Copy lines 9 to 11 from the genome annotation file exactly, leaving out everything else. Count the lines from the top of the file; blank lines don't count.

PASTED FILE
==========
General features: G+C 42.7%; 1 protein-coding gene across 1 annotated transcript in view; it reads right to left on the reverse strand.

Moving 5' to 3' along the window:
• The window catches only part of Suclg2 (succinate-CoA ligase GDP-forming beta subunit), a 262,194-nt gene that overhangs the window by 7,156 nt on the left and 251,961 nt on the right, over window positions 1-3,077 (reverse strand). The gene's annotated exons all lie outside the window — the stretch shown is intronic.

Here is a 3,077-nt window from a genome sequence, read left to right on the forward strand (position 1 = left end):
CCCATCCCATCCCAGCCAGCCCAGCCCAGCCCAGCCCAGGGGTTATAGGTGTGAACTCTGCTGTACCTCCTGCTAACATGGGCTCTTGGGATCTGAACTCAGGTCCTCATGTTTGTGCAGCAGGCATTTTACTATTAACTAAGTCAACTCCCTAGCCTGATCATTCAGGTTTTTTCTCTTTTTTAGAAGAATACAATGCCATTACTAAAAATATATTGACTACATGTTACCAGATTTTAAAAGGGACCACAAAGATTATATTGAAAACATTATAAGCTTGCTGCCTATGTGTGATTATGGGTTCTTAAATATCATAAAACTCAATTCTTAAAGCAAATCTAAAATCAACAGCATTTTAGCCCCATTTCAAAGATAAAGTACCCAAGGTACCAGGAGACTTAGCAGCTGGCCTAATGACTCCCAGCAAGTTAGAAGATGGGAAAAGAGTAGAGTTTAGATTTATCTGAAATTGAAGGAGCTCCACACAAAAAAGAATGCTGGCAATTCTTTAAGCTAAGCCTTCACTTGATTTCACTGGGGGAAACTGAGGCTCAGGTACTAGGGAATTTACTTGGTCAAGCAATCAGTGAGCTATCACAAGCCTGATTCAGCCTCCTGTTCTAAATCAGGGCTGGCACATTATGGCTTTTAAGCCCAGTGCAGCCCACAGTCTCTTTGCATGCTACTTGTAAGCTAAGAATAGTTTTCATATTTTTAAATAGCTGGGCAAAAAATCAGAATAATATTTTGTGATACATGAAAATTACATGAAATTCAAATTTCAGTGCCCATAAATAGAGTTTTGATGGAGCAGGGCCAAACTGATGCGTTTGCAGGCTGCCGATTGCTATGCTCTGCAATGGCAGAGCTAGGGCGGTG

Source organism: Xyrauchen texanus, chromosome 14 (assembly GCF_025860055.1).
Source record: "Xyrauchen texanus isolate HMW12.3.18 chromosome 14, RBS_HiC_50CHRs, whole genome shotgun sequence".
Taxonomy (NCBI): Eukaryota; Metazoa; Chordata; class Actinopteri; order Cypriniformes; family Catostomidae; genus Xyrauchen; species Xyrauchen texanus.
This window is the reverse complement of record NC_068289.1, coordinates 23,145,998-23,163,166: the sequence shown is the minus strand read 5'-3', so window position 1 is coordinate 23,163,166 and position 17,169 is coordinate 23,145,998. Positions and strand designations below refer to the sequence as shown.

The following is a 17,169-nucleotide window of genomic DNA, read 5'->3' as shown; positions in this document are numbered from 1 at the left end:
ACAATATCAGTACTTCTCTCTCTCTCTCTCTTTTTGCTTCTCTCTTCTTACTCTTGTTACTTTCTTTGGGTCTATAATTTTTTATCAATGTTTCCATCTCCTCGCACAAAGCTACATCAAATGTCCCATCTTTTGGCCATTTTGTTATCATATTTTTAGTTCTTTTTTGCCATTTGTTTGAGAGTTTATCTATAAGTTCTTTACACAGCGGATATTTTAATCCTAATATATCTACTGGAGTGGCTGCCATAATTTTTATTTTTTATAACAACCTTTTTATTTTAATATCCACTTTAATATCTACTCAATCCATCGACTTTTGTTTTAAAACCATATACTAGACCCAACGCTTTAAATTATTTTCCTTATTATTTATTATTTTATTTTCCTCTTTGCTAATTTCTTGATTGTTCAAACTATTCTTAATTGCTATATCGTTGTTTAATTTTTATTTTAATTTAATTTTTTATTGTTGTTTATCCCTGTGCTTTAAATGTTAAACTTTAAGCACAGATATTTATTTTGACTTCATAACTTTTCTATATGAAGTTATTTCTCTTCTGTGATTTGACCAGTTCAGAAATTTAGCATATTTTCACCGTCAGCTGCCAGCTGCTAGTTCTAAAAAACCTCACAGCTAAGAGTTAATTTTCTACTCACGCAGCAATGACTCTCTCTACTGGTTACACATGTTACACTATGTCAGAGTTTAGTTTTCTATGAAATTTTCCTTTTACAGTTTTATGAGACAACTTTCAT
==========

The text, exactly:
This window is the reverse complement of record NC_068289.1, coordinates 23,145,998-23,163,166: the sequence shown is the minus strand read 5'-3', so window position 1 is coordinate 23,163,166 and position 17,169 is coordinate 23,145,998. Positions and strand designations below refer to the sequence as shown.

The following is a 17,169-nucleotide window of genomic DNA, read 5'->3' as shown; positions in this document are numbered from 1 at the left end:
ACAATATCAGTACTTCTCTCTCTCTCTCTCTTTTTGCTTCTCTCTTCTTACTCTTGTTACTTTCTTTGGGTCTATAATTTTTTATCAATGTTTCCATCTCCTCGCACAAAGCTACATCAAATGTCCCATCTTTTGGCCATTTTGTTATCATATTTTTAGTTCTTTTTTGCCATTTGTTTGAGAGTTTATCTATAAGTTCTTTACACAGCGGATATTTTAATCCTAATATATCTACTGGAGTGGCTGCCATAATTTTTATTTTTTATAACAACCTTTTTATTTTAATATCCACTTTAATATCTACTCAATCCATCGACTTTTGTTTTAAAACCATATACTAGACCCAACGCTTTAAATTATTTTCCTTATTATTTATTATTTTATTTTCCTCTTTGCTAATTTCTTGATTGTTCAAACTATTCTTAATTGCTATATCGTTGTTTAATTTTTATTTTAATTTAATTTTTTATTGTTGTTTATCCCTGTGCTTTAAATGTTAAACTTTAAGCACAGATATTTATTTTGACTTCATAACTTTTCTATATGAAGTTATTTCTCTTCTGTGATTTGACCAGTTCAGAAATTTAGCATATTTTCACCGTCAGCTGCCAGCTGCTAGTTCTAAAAAACCTCACAGCTAAGAGTTAATTTTCTACTCACGCAGCAATGACTCTCTCTACTGGTTACACATGTTACACTATGTCAGAGTTTAGTTTTCTATGAAATTTTCCTTTTACAGTTTTATGAGACAACTTTCAT